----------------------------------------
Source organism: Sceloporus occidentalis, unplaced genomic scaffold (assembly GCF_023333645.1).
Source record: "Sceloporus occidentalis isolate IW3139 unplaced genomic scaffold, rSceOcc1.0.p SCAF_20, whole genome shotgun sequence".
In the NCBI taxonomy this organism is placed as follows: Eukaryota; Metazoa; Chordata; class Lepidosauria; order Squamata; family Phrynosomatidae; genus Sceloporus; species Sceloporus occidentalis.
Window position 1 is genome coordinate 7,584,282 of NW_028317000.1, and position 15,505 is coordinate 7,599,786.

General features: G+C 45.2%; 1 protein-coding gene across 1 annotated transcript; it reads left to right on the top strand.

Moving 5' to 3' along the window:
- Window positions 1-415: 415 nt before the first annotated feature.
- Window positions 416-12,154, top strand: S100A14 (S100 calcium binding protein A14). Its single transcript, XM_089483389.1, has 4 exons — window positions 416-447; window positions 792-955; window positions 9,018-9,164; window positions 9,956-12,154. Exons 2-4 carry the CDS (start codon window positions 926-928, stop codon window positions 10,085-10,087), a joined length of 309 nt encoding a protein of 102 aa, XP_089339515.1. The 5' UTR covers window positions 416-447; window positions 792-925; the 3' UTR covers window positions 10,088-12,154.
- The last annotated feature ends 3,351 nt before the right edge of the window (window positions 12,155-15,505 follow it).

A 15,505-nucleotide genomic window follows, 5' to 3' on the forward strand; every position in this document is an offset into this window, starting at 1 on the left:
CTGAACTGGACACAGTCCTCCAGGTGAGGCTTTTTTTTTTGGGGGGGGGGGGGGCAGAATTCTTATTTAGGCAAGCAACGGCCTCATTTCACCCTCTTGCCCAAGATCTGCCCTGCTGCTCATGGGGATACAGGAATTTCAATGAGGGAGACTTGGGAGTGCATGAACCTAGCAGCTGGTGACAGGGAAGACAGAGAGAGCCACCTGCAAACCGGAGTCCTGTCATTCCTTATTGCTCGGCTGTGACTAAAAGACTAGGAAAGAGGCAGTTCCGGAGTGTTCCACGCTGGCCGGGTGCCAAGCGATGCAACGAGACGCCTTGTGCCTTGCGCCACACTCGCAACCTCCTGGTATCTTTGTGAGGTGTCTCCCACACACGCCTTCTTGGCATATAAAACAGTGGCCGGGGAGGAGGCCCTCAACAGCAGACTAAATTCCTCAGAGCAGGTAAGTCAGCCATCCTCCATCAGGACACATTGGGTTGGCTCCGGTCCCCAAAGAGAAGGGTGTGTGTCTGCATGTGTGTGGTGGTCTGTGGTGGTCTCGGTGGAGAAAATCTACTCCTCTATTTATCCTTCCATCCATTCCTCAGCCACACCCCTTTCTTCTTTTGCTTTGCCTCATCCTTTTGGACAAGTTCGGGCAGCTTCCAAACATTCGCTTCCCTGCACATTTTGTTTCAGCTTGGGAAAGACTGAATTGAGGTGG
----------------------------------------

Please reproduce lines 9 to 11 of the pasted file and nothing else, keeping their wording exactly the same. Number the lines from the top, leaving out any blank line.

- The last annotated feature ends 3,351 nt before the right edge of the window (window positions 12,155-15,505 follow it).

A 15,505-nucleotide genomic window follows, 5' to 3' on the forward strand; every position in this document is an offset into this window, starting at 1 on the left:
CTGAACTGGACACAGTCCTCCAGGTGAGGCTTTTTTTTTTGGGGGGGGGGGGGGCAGAATTCTTATTTAGGCAAGCAACGGCCTCATTTCACCCTCTTGCCCAAGATCTGCCCTGCTGCTCATGGGGATACAGGAATTTCAATGAGGGAGACTTGGGAGTGCATGAACCTAGCAGCTGGTGACAGGGAAGACAGAGAGAGCCACCTGCAAACCGGAGTCCTGTCATTCCTTATTGCTCGGCTGTGACTAAAAGACTAGGAAAGAGGCAGTTCCGGAGTGTTCCACGCTGGCCGGGTGCCAAGCGATGCAACGAGACGCCTTGTGCCTTGCGCCACACTCGCAACCTCCTGGTATCTTTGTGAGGTGTCTCCCACACACGCCTTCTTGGCATATAAAACAGTGGCCGGGGAGGAGGCCCTCAACAGCAGACTAAATTCCTCAGAGCAGGTAAGTCAGCCATCCTCCATCAGGACACATTGGGTTGGCTCCGGTCCCCAAAGAGAAGGGTGTGTGTCTGCATGTGTGTGGTGGTCTGTGGTGGTCTCGGTGGAGAAAATCTACTCCTCTATTTATCCTTCCATCCATTCCTCAGCCACACCCCTTTCTTCTTTTGCTTTGCCTCATCCTTTTGGACAAGTTCGGGCAGCTTCCAAACATTCGCTTCCCTGCACATTTTGTTTCAGCTTGGGAAAGACTGAATTGAGGTGG